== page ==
Publicly traded corporations often award company shares to their employees as part of the compensation package. However, the employee must work a certain number of years before she can sell these shares. Understanding the rights and restrictions associated with these unvested shares is important if you own such stock.
In finance, vesting refers to the transfer of full ownership of a financial instrument. If a company has set aside a certain amount of stock for you, but stipulates that certain conditions have to be met before these stocks are assigned to you, such shares are considered unvested. Until the shares vest, you cannot sell or transfer them to another party. You also can't use the voting rights that come with stock ownership if the stock has not yet vested. In other words, you have nothing but a promise of future transfer of shares if they are still unvested.
In most cases, a predetermined amount of time must pass for the shares to vest. An executive, for example, may be promised 100,000 of his company's own shares that will be awarded to him in two years. The two-year period is referred to as the vesting period. Less frequently, the vesting process might be contingent on meeting performance targets. The executive may be given shares only if the company's net profit reaches a particular target, for example, or if the stock price of the company exceeds a threshold by a certain date.
There are several reasons companies award restricted shares that vest over a period of time. Since the employee must be employed at the company until the vesting period, such shares typically encourage loyalty. The employees also have a reason to work harder until the end of the vesting period. The better the company performs, the higher the stock price and the more their shares will be worth. On the other hand, if employees are given shares right away, they may immediately sell them and therefore no longer stand to gain from the company's improved performance. Finally, the company can delay the expense by awarding restricted shares because such shares need only be issued at the end of the vesting period.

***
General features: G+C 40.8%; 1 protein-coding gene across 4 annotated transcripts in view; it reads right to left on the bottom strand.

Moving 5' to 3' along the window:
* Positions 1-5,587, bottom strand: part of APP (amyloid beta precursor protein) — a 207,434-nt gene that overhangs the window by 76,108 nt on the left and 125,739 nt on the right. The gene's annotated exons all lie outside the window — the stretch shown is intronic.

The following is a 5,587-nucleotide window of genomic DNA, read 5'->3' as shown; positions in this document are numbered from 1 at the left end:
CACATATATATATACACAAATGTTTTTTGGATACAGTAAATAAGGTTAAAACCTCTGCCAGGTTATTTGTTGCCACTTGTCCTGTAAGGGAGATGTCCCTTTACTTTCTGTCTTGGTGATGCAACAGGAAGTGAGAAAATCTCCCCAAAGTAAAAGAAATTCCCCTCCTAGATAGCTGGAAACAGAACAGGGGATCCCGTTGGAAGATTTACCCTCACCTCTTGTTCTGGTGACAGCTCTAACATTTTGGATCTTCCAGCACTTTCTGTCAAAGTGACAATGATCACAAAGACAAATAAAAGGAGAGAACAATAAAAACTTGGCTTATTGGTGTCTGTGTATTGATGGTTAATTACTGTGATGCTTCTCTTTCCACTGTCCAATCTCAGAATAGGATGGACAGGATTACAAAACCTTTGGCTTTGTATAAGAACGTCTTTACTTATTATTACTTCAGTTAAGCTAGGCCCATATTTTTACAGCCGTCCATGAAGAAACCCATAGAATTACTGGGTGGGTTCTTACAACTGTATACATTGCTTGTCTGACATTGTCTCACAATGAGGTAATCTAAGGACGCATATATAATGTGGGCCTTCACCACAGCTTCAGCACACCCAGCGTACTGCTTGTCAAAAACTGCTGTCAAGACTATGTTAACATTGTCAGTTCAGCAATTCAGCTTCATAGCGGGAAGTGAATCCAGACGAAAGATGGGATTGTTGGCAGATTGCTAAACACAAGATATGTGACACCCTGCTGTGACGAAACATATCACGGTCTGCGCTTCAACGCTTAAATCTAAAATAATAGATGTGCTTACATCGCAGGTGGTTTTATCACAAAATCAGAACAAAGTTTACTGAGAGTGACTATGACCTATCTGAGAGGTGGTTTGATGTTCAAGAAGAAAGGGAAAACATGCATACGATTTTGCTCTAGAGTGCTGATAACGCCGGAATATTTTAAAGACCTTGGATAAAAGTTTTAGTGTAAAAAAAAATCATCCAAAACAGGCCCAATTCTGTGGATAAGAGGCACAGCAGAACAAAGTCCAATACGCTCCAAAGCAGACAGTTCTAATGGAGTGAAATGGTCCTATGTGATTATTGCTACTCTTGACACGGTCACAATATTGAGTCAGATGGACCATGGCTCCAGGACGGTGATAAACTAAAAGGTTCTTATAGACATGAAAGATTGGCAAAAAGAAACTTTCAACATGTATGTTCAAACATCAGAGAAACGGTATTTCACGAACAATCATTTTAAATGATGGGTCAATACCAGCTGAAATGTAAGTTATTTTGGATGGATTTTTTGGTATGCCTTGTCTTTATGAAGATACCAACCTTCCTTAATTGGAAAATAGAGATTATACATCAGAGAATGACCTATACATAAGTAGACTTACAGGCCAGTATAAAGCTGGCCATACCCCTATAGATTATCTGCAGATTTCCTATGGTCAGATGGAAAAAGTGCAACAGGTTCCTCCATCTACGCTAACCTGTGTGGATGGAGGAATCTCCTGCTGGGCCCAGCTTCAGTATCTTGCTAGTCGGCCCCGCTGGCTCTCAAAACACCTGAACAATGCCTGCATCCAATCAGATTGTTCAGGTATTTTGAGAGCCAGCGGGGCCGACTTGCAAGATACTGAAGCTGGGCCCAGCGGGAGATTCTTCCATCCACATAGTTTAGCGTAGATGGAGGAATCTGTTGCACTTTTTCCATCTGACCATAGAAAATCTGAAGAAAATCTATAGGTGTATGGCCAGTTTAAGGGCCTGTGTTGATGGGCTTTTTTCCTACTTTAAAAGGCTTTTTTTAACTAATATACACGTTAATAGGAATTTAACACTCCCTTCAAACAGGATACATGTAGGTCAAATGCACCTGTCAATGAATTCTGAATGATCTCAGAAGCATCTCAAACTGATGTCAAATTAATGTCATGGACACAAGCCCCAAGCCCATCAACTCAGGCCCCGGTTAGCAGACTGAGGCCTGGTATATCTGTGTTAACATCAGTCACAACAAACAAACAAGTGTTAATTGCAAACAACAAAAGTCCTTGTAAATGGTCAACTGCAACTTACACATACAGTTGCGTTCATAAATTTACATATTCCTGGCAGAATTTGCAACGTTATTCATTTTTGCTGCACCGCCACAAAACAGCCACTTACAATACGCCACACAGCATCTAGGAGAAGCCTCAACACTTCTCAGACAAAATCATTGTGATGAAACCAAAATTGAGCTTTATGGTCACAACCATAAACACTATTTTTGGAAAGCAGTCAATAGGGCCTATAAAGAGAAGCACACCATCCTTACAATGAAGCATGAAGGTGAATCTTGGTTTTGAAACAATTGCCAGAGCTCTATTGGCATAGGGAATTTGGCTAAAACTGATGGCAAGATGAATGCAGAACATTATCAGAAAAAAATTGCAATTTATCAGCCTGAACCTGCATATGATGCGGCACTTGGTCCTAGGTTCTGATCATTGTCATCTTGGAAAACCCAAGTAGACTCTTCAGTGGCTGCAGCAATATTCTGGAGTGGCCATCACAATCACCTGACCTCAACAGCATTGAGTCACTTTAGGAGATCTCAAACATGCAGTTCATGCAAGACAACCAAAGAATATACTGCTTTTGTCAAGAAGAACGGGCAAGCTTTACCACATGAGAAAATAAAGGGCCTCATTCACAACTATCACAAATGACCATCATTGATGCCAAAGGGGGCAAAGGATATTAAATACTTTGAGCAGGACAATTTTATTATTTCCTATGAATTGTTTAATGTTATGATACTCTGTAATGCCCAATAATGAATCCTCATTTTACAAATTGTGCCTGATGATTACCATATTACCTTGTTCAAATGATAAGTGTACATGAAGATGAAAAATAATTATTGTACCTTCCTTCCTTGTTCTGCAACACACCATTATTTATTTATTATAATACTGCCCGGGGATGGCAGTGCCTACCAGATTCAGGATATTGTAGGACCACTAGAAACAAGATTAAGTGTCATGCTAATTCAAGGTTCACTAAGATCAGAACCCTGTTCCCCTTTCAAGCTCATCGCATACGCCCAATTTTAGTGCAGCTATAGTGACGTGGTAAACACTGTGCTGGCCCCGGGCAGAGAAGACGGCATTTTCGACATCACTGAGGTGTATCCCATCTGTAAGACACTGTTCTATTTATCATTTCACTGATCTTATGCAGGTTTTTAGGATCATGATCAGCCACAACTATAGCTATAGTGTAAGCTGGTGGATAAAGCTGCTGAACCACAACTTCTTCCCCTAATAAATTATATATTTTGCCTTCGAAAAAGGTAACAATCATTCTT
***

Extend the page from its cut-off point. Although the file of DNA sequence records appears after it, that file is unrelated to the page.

Departure Before Vesting
If an employee voluntarily leaves the company before the shares vest, she typically loses all rights and privileges associated with the unvested shares. What happens when the employee is laid off depends on the employment contract and company rules. In most cases, if employees pass away their unvested shares are inherited by their descendants. When a company wants to recruit a talented worker from a rival where the employee still has unvested stock, the recruiting company might provide cash equal to the market value of the unvested stock or offer a competing stock award program with a similar vesting period.
- Hemera Technologies/AbleStock.com/Getty Images
- What Causes Stock Price Resistance?
- How to Ask Your Boss for an Advance
- What Are the Denominations of the Euro in Paper & Coins?
- What Methods Are Effective to Sell a House?
- How to Sell Yourself for an Apartment Interview
- How to Stage Your Backyard to Sell
- Who Receives the Money When the Stockholder Sells a Share of Stock?
- Is It Possible To Sell My House & Rent it Back?
- How to Sell Homemade Knits
- How to Sell an Antique American Hook Rug